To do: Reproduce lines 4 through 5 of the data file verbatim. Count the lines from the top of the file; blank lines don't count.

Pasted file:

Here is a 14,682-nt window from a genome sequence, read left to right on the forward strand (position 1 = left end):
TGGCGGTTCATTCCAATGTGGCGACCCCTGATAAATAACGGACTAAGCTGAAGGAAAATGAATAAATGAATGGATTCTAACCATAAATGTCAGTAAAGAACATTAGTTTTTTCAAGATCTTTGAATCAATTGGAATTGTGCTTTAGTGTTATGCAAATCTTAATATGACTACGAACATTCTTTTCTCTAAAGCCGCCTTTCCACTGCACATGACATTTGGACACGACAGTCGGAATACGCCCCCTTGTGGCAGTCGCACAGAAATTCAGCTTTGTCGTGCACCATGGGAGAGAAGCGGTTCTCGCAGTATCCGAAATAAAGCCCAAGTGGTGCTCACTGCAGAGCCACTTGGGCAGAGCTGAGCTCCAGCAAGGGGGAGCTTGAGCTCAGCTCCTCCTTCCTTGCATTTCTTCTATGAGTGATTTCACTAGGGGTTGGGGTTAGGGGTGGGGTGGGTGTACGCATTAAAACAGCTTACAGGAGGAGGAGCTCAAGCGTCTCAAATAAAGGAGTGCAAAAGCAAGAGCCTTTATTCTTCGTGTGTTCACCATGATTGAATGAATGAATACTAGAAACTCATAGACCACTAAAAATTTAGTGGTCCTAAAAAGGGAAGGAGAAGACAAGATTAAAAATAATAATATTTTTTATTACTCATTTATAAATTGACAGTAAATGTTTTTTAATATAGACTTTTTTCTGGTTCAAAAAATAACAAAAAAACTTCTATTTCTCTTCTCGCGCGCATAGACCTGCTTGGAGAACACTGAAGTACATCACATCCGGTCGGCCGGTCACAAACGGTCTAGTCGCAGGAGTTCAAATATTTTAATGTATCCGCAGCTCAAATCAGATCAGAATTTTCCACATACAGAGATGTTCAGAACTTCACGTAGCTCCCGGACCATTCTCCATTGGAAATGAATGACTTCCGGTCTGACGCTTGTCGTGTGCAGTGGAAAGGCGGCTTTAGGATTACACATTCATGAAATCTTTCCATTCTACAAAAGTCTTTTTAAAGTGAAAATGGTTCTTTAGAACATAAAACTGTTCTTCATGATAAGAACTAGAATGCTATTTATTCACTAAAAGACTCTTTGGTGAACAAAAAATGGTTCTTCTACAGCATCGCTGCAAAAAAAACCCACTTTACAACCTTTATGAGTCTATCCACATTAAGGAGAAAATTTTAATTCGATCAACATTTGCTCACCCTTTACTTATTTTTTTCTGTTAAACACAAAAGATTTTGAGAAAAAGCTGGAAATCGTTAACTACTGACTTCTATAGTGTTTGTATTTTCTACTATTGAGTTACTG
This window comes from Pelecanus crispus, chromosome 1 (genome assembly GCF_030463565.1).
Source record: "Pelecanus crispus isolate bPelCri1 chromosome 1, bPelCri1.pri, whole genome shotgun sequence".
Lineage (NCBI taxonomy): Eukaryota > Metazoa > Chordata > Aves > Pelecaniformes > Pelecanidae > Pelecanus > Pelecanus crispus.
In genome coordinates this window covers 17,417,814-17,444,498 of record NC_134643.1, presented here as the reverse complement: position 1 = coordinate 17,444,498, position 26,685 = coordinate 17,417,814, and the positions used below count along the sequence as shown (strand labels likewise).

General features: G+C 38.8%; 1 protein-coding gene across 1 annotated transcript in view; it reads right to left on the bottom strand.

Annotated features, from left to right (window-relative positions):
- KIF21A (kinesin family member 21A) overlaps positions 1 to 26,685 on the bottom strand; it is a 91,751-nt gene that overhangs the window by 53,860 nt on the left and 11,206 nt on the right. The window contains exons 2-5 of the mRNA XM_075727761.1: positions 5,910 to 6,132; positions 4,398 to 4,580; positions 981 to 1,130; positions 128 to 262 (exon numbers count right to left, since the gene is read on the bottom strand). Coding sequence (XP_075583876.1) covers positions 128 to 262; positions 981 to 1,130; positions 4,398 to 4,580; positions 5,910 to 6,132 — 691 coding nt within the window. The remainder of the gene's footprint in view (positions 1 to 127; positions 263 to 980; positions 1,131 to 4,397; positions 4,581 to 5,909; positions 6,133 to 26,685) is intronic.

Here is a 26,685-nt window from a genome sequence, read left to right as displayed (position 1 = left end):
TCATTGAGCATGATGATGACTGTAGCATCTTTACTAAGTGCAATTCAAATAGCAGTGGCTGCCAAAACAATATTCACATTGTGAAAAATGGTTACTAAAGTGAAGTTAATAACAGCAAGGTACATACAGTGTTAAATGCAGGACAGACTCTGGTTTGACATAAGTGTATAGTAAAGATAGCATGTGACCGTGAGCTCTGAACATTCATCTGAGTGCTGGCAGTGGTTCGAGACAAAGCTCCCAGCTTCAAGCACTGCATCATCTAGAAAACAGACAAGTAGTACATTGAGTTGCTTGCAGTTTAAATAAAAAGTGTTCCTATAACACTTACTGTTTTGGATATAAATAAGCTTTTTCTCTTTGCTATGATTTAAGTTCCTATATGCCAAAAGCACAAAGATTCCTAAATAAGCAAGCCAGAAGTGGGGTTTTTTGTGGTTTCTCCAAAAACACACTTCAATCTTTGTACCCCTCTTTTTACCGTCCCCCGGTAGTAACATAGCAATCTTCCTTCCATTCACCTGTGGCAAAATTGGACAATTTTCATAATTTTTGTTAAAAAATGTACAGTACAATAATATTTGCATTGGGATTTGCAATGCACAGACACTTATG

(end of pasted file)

Source record: "Pelecanus crispus isolate bPelCri1 chromosome 1, bPelCri1.pri, whole genome shotgun sequence".
Lineage (NCBI taxonomy): Eukaryota > Metazoa > Chordata > Aves > Pelecaniformes > Pelecanidae > Pelecanus > Pelecanus crispus.